November 16 down the years
Martin Johnson quits as England manager
Martin Johnson sits alongside Rob Andrew at his exit press conference
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Martin Johnson announced he would be resigning his post as England team manager after their abysmal World Cup campaign. After weeks of speculation, Johnson stood down in front of the waiting media at Twickenham. Amid widespread criticism, Rob Andrew refused to resign from his post. And the rumours immediately started circulating as to who would replace Johnson. Nick Mallett was an early favourite, but ruled himself out, but it was Jim Mallinder who seemed to be the most likely option for the RFU.
Jonny Wilkinson was again the star of the show as England progressed to the rugby World Cup final with a 24-7 victory over France in Sydney. In a game played in atrocious weather conditions, the fly-half accounted for all of his country's points, landing five penalties and three drop goals. France managed nothing more than a converted try from blindside flanker Serge Betsen, primarily because their young No.10 Frederic Michalak endured a demoralising evening with the boot, converting just one of his five shots on goal. England, of course, went on to lift the Webb Ellis Cup for the first time by defeating tournament hosts Australia 20-17 in the final courtesy of last-gasp drop goal from Wilkinson.
Bob Scott was the oldest living All Black when he passed away in November. Regarded as the "complete fullback", according to NZRU chairman Mike Eagle, Wellington-born Scott made his debut for the All Blacks against Australia in Dunedin in 1946 at the age of 25 and went on to wear the black jersey in 52 matches including 17 Tests. He retired in 1954 after playing his last Test against France in Paris.
Scott was widely regarded as one of the finest players, in any position, to have played for New Zealand. Commentator Winston McCarthy wrote, "For me there will never by anyone as great as Scott." Former South Africa No.8 Hennie Muller described him as: "Altogether, the greatest footballer I've ever played against in any position".
Wales defeated Tonga 46-12 in atrocious weather conditions at St Helen's in a game which was most notable for the fact that it was the first played at the Swansea venue in 43 years. Gareth Thomas grabbed two tries for the hosts with Chris Anthony, Leigh Davies, Nigel Walker and Gareth Wyatt also getting on the scoresheet.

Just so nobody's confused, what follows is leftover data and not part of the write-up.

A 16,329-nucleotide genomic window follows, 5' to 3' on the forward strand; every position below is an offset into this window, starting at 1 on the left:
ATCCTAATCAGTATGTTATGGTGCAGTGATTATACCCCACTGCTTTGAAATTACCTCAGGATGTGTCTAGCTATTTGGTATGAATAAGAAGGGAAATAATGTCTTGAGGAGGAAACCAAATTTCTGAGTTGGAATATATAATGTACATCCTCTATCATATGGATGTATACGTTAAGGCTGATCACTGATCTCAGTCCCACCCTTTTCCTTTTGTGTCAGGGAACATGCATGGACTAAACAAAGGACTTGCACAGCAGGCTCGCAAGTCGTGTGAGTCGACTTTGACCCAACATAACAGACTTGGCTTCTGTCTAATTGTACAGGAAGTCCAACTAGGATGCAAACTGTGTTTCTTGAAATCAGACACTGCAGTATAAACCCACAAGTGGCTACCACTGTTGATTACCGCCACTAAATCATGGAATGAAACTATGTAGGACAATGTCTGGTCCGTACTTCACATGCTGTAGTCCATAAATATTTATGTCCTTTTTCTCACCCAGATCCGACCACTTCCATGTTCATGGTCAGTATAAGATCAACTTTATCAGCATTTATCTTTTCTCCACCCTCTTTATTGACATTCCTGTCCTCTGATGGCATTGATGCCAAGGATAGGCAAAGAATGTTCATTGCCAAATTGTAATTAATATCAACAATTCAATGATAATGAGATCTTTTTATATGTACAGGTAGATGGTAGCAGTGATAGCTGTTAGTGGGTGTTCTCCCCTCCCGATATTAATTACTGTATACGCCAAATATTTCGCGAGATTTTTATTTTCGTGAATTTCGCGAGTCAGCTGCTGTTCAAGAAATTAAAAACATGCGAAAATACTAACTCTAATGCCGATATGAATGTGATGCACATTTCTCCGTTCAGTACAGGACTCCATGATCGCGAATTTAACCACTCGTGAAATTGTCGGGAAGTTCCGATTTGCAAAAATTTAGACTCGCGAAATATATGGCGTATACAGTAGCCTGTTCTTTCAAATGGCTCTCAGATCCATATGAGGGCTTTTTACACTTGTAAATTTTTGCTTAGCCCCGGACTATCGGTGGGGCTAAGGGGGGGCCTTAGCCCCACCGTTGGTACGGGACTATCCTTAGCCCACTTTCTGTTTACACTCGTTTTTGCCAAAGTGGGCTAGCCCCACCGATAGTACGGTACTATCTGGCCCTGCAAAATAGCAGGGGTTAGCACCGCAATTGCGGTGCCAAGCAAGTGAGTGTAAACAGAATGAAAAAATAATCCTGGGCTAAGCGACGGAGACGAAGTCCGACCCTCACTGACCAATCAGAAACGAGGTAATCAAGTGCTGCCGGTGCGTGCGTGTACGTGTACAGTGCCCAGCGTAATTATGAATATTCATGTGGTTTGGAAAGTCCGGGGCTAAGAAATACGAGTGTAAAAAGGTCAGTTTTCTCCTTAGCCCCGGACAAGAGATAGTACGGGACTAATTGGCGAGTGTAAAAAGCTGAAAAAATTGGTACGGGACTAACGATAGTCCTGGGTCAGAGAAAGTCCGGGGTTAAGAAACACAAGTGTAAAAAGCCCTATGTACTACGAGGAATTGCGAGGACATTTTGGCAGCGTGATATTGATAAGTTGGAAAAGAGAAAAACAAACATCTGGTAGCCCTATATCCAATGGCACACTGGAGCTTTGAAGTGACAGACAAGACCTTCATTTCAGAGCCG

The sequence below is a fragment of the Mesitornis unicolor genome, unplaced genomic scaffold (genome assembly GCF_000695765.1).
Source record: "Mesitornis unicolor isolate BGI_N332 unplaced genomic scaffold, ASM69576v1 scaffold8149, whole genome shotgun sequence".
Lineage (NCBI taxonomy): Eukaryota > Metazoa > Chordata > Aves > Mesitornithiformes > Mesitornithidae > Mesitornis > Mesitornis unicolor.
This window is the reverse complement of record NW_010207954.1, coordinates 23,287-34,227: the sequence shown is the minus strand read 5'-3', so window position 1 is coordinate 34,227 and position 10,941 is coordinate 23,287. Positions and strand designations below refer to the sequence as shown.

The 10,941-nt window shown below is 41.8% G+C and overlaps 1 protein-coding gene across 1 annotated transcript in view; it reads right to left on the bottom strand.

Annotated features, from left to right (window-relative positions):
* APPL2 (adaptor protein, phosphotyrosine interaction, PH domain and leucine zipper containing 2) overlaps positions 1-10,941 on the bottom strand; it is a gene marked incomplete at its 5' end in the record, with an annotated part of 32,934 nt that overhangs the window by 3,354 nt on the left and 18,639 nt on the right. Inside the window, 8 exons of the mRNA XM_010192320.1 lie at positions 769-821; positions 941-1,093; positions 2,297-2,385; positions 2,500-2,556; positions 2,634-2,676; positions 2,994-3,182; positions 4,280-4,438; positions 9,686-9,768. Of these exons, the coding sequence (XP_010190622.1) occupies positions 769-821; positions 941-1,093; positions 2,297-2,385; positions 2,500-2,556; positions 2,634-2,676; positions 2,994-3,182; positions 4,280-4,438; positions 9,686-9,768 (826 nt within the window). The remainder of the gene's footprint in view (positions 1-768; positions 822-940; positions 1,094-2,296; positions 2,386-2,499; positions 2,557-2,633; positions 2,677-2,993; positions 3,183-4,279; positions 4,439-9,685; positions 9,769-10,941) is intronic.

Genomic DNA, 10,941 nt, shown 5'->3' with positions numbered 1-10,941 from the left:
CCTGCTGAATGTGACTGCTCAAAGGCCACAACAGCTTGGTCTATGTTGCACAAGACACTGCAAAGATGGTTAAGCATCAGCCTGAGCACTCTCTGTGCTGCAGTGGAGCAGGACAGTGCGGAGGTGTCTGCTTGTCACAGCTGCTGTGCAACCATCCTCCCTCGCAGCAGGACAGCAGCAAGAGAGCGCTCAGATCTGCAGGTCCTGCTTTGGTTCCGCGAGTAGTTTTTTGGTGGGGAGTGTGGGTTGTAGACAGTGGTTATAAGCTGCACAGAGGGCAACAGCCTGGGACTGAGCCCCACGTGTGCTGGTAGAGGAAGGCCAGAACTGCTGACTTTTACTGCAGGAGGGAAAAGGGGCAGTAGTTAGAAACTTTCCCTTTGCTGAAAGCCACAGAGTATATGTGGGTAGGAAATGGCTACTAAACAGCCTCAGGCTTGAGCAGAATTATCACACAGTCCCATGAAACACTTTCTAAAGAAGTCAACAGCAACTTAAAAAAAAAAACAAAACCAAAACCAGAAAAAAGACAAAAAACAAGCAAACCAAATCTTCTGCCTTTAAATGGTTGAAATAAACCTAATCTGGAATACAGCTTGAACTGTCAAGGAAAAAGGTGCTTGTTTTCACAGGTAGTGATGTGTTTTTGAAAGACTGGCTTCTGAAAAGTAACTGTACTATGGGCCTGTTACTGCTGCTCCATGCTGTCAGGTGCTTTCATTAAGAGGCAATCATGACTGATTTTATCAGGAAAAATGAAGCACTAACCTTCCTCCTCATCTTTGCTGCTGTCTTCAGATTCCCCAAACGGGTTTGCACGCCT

All Blacks scrum-half Chris Laidlaw celebrated his 24th birthday by being awarded a two-year Rhodes Scholarship at Oxford University. Laidlaw, who won 20 caps for New Zealand between 1964 and 1970, did not take up the offer until 1969 when he began his studies at Merton College. Laidlaw, who also captained the All Blacks against Australia in 1968, was one of the first New Zealanders to play extensively overseas and captained Oxford to a win over the 1969-70 Springboks in Britain and also spent a period in France. He later became a diplomat and High Commissioner to Zimbabwe before serving as a member of the New Zealand Parliament for Wellington and also in local government. He is also a well-known media commentator with authoritative views not only on rugby but also politics, the arts and international and current affairs.
London Counties inflicted a first ever defeat upon South African on English soil, defeating the Springboks 10-8 in a gripping encounter at Twickenham.
A war-time county clash between Lancashire and Yorkshire in aid of the Red Cross attracted a crowd of 4,000 to Bradford. Lancashire recorded a 22-10 victory over their rivals.
A year on from the end of World War II, Blackheath revived their annual club dinner. The event was staged at the Cafe Royal in Regent Street and chaired by former Springbok 'Birdy' Partridge, who captained the club during the 1907-1908 season.
London claimed a 6-3 win over Paris at the Parc des Princes to level the series between the two cities at eight victories apiece, with one draw.